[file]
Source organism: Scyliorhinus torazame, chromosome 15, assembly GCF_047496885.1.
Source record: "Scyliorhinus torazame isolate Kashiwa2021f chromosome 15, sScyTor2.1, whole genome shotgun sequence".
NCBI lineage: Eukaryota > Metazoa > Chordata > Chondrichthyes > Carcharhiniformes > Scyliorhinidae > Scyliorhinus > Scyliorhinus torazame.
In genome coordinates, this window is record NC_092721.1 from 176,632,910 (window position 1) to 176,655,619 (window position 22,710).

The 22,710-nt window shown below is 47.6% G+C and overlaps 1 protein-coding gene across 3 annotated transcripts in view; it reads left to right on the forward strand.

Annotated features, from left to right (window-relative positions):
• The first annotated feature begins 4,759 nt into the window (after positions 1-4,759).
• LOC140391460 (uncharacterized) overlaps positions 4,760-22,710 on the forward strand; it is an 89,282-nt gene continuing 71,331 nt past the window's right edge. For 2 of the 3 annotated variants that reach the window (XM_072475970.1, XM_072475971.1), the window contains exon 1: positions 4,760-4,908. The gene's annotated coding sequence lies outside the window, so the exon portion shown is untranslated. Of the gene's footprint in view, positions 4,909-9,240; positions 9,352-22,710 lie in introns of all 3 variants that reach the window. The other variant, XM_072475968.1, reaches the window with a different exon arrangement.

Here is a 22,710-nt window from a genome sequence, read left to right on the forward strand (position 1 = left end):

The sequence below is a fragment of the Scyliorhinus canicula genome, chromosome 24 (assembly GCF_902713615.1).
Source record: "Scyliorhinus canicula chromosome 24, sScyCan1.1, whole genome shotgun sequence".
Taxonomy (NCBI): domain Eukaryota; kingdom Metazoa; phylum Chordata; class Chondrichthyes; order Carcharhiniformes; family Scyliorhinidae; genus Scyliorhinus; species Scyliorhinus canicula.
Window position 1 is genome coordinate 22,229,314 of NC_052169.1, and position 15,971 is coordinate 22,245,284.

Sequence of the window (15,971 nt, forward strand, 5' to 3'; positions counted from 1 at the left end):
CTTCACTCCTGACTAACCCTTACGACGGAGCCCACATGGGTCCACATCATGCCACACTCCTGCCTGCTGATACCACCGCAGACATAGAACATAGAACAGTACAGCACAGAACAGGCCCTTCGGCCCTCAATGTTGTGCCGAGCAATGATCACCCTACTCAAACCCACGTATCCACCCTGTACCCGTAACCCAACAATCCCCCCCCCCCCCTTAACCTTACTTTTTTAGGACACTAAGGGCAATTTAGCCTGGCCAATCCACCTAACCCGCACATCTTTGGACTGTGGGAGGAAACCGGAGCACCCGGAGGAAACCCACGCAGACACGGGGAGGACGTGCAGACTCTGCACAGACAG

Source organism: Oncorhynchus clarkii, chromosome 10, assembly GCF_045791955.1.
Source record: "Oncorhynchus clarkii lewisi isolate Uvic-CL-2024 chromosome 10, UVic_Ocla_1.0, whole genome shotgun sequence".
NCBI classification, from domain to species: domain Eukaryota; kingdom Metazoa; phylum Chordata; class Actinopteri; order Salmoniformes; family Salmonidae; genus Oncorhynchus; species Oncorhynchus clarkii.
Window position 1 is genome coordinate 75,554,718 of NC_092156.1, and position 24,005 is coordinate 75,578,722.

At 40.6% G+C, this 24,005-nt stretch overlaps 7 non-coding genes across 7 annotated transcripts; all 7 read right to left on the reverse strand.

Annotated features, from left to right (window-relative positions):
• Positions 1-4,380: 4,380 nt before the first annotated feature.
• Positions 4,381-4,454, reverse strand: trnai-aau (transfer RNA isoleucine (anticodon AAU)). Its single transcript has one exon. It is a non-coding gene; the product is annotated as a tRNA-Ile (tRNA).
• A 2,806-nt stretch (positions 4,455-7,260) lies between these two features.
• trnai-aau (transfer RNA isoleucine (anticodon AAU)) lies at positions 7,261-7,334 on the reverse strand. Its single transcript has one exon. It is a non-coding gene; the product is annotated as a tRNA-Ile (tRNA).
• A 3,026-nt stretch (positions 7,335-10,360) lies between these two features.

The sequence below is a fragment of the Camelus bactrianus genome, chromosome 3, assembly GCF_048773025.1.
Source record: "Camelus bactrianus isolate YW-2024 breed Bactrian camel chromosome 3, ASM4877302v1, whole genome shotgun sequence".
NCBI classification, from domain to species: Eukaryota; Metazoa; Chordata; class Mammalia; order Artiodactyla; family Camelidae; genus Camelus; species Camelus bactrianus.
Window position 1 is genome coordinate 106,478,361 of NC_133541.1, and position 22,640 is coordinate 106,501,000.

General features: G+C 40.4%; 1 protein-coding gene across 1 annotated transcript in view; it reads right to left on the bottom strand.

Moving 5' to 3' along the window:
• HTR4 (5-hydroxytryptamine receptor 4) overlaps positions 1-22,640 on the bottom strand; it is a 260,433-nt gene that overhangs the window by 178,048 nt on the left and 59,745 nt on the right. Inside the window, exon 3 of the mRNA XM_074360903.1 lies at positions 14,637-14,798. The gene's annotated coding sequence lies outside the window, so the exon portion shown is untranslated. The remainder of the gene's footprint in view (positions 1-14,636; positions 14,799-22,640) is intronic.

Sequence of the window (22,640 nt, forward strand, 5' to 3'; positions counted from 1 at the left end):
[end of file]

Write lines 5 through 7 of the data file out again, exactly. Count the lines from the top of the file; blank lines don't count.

The 22,710-nt window shown below is 47.6% G+C and overlaps 1 protein-coding gene across 3 annotated transcripts in view; it reads left to right on the forward strand.

Annotated features, from left to right (window-relative positions):
• The first annotated feature begins 4,759 nt into the window (after positions 1-4,759).